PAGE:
Equally problematic is that DOE EM has sought to expand the scope of waste streams sent to WIPP. “The DOE revised its interpretation of the definition of ‘high level waste’ and developed a ‘dilute and dispose’ program to ship surplus plutonium from South Carolina to WIPP in a potential manipulation of NMED’s waste acceptance criteria as found in its state operating permit,” Kenney wrote.

“DOE failed to make progress in the clean-up of contamination as required by a 2016 Compliance Order on Consent,” Kenney wrote. “This failure continues despite the DOE EM’s congressionally approved budget for clean-up at this site.” NMED holds permitting authority over both LANL and WIPP.

The DOE responded in a statement: “The Department of Energy (DOE) takes seriously its responsibility for safely cleaning up transuranic (TRU) waste generator sites in support of our country’s national defense mission. Shipments are prioritized according to the availability of certified TRU waste that meets the WIPP Waste AcceptanceCriteria (WAC).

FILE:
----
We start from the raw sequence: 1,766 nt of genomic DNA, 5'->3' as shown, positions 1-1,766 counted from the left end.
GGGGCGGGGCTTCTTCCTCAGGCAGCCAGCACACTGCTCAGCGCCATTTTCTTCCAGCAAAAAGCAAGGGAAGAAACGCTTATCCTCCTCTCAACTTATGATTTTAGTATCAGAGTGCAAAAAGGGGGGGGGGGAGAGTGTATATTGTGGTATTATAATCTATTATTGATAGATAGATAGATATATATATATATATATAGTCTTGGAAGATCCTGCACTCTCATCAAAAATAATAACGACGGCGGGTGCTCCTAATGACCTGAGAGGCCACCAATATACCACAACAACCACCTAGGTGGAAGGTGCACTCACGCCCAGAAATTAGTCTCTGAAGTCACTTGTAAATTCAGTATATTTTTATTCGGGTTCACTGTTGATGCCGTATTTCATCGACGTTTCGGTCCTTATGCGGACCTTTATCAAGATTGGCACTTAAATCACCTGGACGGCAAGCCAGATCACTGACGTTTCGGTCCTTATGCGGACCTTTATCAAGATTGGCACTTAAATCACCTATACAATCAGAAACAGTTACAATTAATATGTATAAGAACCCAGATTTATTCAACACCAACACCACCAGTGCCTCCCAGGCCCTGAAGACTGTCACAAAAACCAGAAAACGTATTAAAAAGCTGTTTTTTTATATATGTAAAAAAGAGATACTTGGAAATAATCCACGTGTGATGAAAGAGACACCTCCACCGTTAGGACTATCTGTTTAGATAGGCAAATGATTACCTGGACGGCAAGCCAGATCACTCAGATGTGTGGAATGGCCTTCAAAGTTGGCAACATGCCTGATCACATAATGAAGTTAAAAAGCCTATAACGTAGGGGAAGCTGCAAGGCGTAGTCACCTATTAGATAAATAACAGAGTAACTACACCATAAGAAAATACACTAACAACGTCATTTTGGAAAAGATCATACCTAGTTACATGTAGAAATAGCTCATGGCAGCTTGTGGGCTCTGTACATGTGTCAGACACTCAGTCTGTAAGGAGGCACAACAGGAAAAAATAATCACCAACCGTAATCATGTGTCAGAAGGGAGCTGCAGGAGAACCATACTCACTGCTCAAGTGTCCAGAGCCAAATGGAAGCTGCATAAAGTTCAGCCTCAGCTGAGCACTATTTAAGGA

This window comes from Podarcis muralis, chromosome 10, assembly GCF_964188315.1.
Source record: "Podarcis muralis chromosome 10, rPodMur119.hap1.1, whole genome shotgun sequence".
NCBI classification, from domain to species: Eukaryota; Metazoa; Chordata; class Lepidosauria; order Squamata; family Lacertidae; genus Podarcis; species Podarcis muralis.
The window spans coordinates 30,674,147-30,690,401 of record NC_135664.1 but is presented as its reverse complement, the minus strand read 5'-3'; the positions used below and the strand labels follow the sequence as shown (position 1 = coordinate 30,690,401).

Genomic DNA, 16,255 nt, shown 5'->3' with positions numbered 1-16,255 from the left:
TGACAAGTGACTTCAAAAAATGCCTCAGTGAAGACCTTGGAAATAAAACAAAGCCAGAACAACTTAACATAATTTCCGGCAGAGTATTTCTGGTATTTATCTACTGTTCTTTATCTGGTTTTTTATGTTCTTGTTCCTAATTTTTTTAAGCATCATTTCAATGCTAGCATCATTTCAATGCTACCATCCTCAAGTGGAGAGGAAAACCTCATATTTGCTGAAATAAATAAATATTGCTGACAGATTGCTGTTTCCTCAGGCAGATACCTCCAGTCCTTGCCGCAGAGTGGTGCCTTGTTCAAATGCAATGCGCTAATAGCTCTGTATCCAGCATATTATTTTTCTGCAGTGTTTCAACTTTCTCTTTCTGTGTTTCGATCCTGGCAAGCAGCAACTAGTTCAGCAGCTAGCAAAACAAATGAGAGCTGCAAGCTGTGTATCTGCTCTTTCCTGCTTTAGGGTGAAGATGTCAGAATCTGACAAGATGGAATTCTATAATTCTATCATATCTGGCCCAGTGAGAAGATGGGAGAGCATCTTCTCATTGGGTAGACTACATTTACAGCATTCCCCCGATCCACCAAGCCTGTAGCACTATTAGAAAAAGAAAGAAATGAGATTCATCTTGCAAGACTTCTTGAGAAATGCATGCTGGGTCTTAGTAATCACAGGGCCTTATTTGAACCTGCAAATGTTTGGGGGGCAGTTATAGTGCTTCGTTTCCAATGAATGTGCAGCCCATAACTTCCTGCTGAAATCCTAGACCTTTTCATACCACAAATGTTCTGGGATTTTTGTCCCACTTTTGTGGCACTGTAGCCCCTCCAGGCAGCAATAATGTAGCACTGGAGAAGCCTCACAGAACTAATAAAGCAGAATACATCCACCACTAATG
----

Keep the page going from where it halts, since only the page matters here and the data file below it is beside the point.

“In accordance with the Land Withdrawal Act,” DOE said, “TRU waste cannot be disposed of at WIPP unless it meets strict characterization and certification guidelines established under the WAC with regulatory oversight by the New Mexico Environment Department (NMED).” DOE said it will continue its transparency efforts; it also strongly encourages community engagement at all public meetings, including those hosted by DOE’s Carlsbad Field Office.

Kenney’s letter was in response to the Dec.2, 2021 letter from the U.S. House Committee on Energy and Commerce calling for the GAO to hold a program-wide review of “extreme management challenges” at the DOE EM. The DOE EM was added to the GAO’s High Risk List in 2017 and was still on the list at the time of the letter from Kenney. 

“In an effort to assist us with our oversight of EM’s cleanup efforts, the Committee would like GAO to examine the major management challenges at EM that affect its ability to reduce its environmental liabilities and make progress on long standing high-risk areas,” the Committee letter read.